An initiative to break California into six separate states has proven to be more than just fodder for late night talk show jokes, after receiving enough signatures to be placed on the November 2016 ballot, the campaign announced Monday.
Venture capitalist Tim Draper is the initiative's only backer thus far, having contributed $4.9 million of his own money to propel the plan forward. But that funding has apparently gained results. Campaign spokesperson Roger Salazar said Monday that they had accumulated more than the 808,000 signatures necessary to gain placement on the ballot, Reuters reports, and it will be filed Tuesday.
"It’s important because it will help us create a more responsive, more innovative and more local government, and that ultimately will end up being better for all of Californians," Salazar told Reuters. "The idea ... is to create six states with responsive local governments - states that are more representative and accountable to their constituents.
If the plan is carried out, the nonpartisan Legislative Analyst's Office reports that Draper's plan would create America's richest state (Silicon Valley, made up of Monterey, Santa Crus, and most of the Bay Area), and America's poorest state (Central California, which includes Fresno, Stockton, and Bakersfield).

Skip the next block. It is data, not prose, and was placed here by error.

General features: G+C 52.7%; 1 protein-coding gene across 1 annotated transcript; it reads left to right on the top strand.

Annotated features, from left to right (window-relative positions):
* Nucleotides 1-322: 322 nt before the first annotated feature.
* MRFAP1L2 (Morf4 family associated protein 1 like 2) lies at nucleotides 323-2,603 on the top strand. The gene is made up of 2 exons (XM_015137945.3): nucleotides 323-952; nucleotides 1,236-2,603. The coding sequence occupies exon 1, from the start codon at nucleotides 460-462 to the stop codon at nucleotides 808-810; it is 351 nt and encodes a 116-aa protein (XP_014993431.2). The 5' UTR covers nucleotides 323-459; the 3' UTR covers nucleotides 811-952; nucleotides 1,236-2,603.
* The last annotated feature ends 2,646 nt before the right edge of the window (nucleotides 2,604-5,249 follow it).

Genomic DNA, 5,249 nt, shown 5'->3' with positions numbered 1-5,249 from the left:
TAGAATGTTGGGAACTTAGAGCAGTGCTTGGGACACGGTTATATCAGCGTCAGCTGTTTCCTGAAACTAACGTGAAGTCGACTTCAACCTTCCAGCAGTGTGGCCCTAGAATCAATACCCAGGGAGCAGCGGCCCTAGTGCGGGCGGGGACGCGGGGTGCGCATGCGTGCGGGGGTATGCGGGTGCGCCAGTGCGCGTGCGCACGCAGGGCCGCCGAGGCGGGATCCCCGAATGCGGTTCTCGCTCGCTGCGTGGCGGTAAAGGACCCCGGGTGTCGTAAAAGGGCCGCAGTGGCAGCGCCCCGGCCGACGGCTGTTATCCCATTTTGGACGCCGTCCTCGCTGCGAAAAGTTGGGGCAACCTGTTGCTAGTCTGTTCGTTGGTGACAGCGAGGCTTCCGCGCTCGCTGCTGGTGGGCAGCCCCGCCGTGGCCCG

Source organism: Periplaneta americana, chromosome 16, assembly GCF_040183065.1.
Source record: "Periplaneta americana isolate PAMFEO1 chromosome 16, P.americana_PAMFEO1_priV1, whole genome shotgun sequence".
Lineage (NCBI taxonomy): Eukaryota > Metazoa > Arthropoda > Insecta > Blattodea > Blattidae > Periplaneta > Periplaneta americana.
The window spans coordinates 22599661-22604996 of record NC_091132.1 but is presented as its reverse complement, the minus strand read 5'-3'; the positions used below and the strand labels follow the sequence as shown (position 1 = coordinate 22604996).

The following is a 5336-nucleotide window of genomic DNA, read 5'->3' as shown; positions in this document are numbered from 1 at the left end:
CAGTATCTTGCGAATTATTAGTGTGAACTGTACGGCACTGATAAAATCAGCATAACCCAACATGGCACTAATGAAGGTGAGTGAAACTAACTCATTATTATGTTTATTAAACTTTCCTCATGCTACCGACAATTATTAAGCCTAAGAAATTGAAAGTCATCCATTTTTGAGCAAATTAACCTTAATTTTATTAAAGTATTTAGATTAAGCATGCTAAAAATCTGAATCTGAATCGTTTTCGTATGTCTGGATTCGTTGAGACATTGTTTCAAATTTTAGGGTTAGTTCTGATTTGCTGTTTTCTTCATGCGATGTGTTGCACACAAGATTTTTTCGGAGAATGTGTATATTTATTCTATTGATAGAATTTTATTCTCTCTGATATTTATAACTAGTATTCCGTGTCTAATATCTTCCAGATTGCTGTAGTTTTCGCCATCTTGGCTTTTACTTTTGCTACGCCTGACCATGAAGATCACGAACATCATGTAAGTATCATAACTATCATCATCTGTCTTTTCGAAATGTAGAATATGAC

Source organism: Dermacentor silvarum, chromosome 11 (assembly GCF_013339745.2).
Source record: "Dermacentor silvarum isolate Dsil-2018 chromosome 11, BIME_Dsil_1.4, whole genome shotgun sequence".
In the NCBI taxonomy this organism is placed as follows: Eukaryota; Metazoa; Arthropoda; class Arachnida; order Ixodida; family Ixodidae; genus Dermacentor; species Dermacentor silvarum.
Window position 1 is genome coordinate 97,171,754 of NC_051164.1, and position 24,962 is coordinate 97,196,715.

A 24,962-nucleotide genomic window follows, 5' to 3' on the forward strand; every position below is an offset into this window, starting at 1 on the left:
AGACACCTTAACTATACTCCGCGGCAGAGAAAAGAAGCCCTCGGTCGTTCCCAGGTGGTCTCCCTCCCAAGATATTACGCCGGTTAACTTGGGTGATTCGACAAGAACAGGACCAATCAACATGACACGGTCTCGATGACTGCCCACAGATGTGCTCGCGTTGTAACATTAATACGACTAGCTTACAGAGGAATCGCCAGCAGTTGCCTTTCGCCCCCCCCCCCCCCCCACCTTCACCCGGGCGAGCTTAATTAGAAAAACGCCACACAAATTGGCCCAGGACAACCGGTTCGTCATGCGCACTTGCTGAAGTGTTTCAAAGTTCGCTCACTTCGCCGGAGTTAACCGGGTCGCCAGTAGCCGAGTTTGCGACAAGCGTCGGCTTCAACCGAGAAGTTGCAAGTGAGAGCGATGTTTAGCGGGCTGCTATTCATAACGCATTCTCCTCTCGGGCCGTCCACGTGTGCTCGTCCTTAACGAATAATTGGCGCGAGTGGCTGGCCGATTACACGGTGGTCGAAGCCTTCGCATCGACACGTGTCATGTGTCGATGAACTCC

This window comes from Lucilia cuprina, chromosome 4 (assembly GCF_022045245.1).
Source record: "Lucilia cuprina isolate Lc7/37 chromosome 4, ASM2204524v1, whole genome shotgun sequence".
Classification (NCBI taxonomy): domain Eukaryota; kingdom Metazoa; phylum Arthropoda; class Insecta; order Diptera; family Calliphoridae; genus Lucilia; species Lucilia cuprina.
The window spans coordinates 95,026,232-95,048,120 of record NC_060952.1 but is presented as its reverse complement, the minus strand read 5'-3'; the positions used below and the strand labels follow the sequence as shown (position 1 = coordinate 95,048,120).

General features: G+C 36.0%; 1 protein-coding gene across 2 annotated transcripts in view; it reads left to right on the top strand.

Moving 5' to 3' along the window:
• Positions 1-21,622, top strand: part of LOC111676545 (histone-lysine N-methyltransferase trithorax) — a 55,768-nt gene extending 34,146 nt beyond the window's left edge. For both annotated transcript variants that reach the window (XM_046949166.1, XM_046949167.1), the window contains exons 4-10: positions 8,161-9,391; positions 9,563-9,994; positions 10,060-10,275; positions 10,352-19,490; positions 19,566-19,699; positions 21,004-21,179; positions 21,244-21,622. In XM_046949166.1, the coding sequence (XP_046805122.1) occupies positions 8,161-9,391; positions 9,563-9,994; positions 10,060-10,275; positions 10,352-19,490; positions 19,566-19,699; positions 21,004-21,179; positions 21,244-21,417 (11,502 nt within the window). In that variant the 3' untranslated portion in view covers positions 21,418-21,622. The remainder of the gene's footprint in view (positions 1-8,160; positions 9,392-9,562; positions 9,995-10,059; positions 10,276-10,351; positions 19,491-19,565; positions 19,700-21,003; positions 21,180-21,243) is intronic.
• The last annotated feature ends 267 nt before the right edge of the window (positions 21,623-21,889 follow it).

The other four states would include Jefferson (Humboldt and Medocino counties), North California (Sonoma, Napa, and the Sierra Nevada Area), West California (Santa Barbara and Los Angeles), and South California (San Diego and the Inland Empire.)
Democratic strategist Steve Maviglio strongly opposed the plan.
"This is a colossal and divisive waste of time, energy and money that will hurt the California brand… [and its] ability to attract business and jobs," Maviglio told the San Francisco Chronicle. "It's unfortunate that Mr. Draper is putting his millions into this effort to split up our state rather than help us face our challenges."
Further information, including the number of signatures received, will be announced in a news conference Tuesday.